Exiting your business, whether through sale or succession, can be fraught with stress. However, some of that anxiety can be alleviated by addressing 10 missteps business owners often make.

1. Being too emotionally attached to the business

It is understandable that business owners have an emotional attachment to their businesses. After all, they have typically birthed the ventures, nurtured them along, sacrificed to make them work, and poured their heart and soul into trying to make them successful. Often, owners view the business as a reflection of their own personal worth, not just financially but also as the culmination of their life’s work. It is a source of pride and accomplishment and not just a means for financial security. I have heard one business owner speak about the business like it is a member of the family. When thought of in those terms, it is no wonder that many business owners do not have an objective view of their business, especially its value to a potential buyer.

However, it goes beyond that. A business owner contemplating an exit asks questions. Who will take care of this business like I do? Who will understand how to run this business like I do? What will happen to my legacy that I dedicated myself to building? With this mindset, how could the owner’s judgment not be clouded?

Business owners need to prepare for separation, just like a parent might get ready to send a child off into the world to be independent. This distancing may provide a fresh perspective with increased objectivity about what are the right circumstances for an exit. One action that can help is finding other passions. I had a successful business owner find his fulfillment by investing his energy into the refugee crisis. He no longer laments about what will happen to his business, and was more than ready to exit when the right offer came along. Another way to start to break emotional ties is to be purposeful about empowering others in the company to take on greater responsibility. A business owner said to me “I wish I would have done this sooner. The guy I put in charge is doing things I never would have thought of.”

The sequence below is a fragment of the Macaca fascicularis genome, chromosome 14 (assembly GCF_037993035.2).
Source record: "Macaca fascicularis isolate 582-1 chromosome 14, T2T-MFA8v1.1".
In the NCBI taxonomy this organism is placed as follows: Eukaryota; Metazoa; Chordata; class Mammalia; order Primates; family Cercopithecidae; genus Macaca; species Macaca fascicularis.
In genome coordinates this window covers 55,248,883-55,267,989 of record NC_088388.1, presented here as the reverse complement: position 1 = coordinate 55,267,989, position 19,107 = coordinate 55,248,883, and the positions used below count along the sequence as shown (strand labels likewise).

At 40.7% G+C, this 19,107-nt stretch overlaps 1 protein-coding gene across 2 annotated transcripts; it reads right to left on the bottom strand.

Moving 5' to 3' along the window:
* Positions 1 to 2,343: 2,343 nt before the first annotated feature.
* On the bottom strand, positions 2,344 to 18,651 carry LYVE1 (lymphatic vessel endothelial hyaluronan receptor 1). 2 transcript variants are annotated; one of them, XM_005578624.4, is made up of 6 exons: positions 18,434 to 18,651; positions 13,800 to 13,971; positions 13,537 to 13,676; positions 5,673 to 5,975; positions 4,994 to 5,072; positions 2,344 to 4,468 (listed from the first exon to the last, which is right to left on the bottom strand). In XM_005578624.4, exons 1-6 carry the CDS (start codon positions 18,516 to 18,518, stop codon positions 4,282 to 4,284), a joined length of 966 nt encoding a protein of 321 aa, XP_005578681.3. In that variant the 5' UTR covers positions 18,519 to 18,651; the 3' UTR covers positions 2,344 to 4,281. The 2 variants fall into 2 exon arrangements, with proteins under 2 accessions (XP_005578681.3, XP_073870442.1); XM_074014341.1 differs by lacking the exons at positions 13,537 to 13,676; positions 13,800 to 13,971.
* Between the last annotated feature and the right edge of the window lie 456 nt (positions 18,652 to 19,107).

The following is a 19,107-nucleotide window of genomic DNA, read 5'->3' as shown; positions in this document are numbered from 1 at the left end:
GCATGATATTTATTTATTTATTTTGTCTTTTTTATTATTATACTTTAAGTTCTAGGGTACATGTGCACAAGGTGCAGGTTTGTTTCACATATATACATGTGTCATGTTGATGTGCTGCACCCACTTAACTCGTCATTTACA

By gaining some distance, business owners can not only gain objectivity about their business, but also better prepare themselves for the emotional separation when the right time comes along to exit from the business.

2. Not understanding how buyers will evaluate their business

I have heard an owner allude to how valuable his company is based upon new impressive headquarters that were recently completed along with a new warehouse space to accommodate more inventory. While these actions may cause pride and eventually lead to enhanced increase in value, they are not by themselves likely to elevate what buyers are willing to pay to acquire the enterprise.

Notwithstanding some possible strategic purpose in purchasing a business, buyers are focused on predictability of the future cash flow the business will generate. If a buyer feels comfortable that cash flow in the future has few risks of being interrupted, and that cash flow will continue to grow, then just like any investment, one can expect to pay a higher price. The greater the return and the lower the risk then the higher the price. Additionally, efficient enterprises drive higher pricing. The less one must invest to generate cash, the more desirable that business is in the eyes of a buyer. Stay away from shiny objects that tie up capital and cannot be supported by a specific, attractive return on investment.

3. Underestimating the importance of a committed management and leadership team